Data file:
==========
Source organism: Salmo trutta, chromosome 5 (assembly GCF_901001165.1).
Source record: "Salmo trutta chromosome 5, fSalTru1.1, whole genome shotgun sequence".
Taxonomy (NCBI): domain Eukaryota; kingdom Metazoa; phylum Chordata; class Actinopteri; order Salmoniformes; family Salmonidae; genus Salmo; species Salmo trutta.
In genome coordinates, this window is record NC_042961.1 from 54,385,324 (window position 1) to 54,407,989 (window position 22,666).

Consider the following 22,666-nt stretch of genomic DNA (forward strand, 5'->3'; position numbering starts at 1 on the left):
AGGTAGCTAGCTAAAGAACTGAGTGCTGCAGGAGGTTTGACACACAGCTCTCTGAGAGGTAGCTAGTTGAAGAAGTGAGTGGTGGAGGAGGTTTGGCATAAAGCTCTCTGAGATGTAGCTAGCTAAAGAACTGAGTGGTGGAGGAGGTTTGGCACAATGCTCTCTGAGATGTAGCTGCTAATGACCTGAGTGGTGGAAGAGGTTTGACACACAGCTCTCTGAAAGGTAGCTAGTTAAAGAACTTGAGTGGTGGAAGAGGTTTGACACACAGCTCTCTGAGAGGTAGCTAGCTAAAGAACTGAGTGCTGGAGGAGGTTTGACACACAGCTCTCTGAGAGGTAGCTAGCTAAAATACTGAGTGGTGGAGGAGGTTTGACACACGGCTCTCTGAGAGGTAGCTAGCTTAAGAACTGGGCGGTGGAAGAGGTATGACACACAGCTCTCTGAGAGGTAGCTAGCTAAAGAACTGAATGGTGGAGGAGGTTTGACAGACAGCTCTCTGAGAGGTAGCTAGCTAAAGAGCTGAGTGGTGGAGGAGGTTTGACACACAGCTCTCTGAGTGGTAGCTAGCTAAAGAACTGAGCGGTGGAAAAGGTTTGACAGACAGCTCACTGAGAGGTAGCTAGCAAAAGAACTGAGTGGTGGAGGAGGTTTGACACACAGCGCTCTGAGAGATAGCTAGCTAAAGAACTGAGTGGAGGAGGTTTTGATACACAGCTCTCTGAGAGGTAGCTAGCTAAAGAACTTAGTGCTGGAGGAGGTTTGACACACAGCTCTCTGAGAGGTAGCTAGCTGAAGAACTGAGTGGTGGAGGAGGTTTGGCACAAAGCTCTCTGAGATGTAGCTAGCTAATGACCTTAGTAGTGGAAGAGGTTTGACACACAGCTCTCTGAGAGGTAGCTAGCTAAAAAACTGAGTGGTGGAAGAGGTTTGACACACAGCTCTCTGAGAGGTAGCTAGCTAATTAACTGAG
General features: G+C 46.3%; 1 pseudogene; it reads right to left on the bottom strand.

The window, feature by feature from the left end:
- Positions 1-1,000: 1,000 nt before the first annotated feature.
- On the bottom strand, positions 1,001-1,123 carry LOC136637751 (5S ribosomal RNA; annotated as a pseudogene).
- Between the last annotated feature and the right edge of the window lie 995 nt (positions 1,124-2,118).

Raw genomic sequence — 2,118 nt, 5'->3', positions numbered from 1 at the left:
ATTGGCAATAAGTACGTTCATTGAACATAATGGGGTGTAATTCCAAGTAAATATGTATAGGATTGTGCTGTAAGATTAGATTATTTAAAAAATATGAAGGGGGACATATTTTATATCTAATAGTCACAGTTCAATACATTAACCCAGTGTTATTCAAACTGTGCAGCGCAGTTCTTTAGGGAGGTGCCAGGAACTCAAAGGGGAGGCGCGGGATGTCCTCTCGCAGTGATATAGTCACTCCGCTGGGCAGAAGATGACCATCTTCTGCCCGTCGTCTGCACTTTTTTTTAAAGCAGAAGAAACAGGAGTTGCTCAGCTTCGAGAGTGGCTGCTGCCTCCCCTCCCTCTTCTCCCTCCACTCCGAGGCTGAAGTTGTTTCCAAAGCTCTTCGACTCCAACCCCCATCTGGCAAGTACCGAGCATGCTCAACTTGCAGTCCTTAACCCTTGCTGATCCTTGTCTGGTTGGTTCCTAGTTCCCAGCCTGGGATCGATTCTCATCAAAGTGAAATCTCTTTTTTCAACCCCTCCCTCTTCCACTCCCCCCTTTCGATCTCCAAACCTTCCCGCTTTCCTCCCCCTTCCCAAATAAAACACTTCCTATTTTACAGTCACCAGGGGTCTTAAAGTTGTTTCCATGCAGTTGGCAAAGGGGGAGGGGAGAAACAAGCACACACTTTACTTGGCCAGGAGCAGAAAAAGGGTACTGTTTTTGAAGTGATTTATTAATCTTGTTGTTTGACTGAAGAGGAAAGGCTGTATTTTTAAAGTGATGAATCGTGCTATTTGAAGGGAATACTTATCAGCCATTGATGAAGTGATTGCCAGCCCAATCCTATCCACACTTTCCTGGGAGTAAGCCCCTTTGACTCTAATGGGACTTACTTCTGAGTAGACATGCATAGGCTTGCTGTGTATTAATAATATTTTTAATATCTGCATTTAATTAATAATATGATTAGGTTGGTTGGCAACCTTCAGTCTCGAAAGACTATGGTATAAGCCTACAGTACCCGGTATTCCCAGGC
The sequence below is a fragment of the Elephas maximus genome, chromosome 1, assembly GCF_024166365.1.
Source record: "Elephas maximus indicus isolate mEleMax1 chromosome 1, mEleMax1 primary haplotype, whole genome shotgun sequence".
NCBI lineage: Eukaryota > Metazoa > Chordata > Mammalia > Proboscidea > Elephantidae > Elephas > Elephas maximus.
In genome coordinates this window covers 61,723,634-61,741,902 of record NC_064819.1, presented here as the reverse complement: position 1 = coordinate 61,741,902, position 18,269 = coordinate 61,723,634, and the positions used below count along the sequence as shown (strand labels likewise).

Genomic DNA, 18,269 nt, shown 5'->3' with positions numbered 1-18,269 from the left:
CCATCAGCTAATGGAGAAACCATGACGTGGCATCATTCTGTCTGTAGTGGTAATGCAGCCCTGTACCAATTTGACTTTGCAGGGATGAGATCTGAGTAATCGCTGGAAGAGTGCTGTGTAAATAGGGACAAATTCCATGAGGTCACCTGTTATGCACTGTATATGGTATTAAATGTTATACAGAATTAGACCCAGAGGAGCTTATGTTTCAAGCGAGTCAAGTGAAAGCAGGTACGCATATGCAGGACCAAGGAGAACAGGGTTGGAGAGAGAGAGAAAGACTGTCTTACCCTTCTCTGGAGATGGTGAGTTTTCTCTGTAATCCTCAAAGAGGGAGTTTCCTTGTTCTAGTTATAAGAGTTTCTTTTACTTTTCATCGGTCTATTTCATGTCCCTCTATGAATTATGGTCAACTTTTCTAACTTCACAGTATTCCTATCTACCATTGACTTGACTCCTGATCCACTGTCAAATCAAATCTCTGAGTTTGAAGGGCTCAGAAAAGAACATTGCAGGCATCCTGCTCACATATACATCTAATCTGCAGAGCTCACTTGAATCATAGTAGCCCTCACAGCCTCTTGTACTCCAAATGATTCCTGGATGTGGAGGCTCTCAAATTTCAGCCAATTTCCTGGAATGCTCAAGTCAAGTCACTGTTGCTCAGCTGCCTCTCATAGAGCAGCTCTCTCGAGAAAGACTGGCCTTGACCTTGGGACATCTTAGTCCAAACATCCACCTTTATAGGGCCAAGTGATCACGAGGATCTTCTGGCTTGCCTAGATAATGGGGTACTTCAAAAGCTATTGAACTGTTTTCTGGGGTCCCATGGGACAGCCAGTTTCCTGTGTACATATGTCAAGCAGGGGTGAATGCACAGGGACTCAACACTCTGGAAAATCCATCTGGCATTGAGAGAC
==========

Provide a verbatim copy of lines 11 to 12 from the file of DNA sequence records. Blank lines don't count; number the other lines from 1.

- Between the last annotated feature and the right edge of the window lie 995 nt (positions 1,124-2,118).

Raw genomic sequence — 2,118 nt, 5'->3', positions numbered from 1 at the left: